Traditionally only larger employers were able to sponsor self-funded health plans but the carriers are developing self-funded products for smaller employers.  This article talks about those options.

HSA Eligibility and Veterans

HSAs have been around for a while now and employers sponsoring high deductible health plans (HDHPs) and HSAs should be pretty familiar with the rules.  Basically the person has to be in a HDHP and not have other types of health coverage.  If the person received VA benefits he or she was considered ineligible to make or receive HSA contributions for three months.

The government recently changed the rules to say if the person received VA benefits for service-related disability they can continue to make or receive HSA contributions.  That is, the three-month ineligibility period does not apply to that person.

2015 IRS Instructions Released

The government released the 2015 IRS Forms 1094 and 1095 a couple of weeks ago.  The government just released the instructions to those forms.

Again, employers with 50 or more full-time and full-time equivalent employees and employers with self-funded health plans regardless of size must complete the forms for the 2015 calendar year.  Those forms have to be submitted to the IRS and distributed to the employees early next year.

Cash-Out Option May Cost More Than You Think

Some employers offer a cash-out option.  Under this arrangement the employer offers cash to those employees that waive coverage under the employer’s group health plan.  These programs are permissible so long as the cash-out option is available to all employees.  For example, the employer cannot offer a cash out option to only employees eligible for Medicare.  The government has taken the informal position that the cash-out program has to be factored in when determining if the cost of the coverage is affordable under the employer mandate or play or pay rules.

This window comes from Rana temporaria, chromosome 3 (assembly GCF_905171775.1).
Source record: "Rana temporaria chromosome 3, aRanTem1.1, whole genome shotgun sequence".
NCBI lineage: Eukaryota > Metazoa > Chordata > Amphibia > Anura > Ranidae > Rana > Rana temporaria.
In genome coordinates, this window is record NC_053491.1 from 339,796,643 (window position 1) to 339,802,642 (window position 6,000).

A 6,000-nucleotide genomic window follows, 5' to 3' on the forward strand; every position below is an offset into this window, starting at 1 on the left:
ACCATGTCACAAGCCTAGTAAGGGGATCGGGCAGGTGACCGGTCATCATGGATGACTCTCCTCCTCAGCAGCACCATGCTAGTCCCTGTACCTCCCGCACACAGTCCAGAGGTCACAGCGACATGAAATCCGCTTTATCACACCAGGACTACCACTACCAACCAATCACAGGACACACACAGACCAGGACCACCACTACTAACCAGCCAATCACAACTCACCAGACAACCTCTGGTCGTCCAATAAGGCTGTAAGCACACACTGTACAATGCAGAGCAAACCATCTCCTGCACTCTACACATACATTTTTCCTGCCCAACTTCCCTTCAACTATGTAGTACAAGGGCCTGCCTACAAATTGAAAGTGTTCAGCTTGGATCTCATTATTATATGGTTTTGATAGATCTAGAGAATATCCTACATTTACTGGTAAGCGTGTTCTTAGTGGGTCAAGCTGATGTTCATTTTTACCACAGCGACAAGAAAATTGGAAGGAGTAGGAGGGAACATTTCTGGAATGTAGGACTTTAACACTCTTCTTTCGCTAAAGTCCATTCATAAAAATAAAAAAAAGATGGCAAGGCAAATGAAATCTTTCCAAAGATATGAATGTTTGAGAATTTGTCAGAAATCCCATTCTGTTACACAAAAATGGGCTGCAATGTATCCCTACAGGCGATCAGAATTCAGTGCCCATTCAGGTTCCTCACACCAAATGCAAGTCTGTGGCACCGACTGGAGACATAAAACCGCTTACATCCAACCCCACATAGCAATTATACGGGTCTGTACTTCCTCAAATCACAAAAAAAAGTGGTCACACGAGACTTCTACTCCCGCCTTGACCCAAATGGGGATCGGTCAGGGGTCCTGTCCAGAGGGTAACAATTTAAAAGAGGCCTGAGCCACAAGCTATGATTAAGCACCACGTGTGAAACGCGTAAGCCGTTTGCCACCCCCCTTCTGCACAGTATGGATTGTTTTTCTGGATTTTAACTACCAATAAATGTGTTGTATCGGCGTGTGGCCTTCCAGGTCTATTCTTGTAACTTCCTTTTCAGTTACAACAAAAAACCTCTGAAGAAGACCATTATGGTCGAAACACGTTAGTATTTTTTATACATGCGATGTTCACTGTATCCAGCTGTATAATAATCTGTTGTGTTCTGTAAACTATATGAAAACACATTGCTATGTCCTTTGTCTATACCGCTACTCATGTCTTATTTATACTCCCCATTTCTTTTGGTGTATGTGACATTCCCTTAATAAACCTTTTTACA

Say the employee’s cost of single coverage is $150 per month and the employer offers employees who waive coverage $75 per month.  The government is saying that the cost to the employees is $225 per month.  That is, according to the government, the employee who elects coverage is paying $150 plus that employee is giving up the $75 per month cash-out option.  So the total cost for that employee is really $225 per month (i.e. the $150 + $75) when you determine if the coverage is affordable for purposes of the employer mandate or play or pay rules.  Again, this is the government’s informal position but employers with cash-out options should at least be aware of this rule.

Filing Deadlines Extended 

The Form 5500s are the bane to my existence.  If you have at least 100 participants (i.e. employees) in a welfare benefit plan as of the first day of the plan year, you have to file the Form 5500.  You look at all the lines of coverage to determine the number of participants.  For example, there could be 85 employees in the medical and 115 employees in the company-paid life insurance.  In this case, you have more than 100 participants (i.e. employees) in the plan so you need to file the Form 5500.  It is due seven months after the close of the plan year.  So calendar year plans have to file the forms by July 31st of the following year.

If you cannot meet the deadline you can file for an extension by using IRS Form 5558.  Previously you could get a 2½-month extension but the government has just increased the extension period to 3½ months.  Note that the filing rules are different for retirement plans and for employers that sponsor “funded” welfare benefit plans.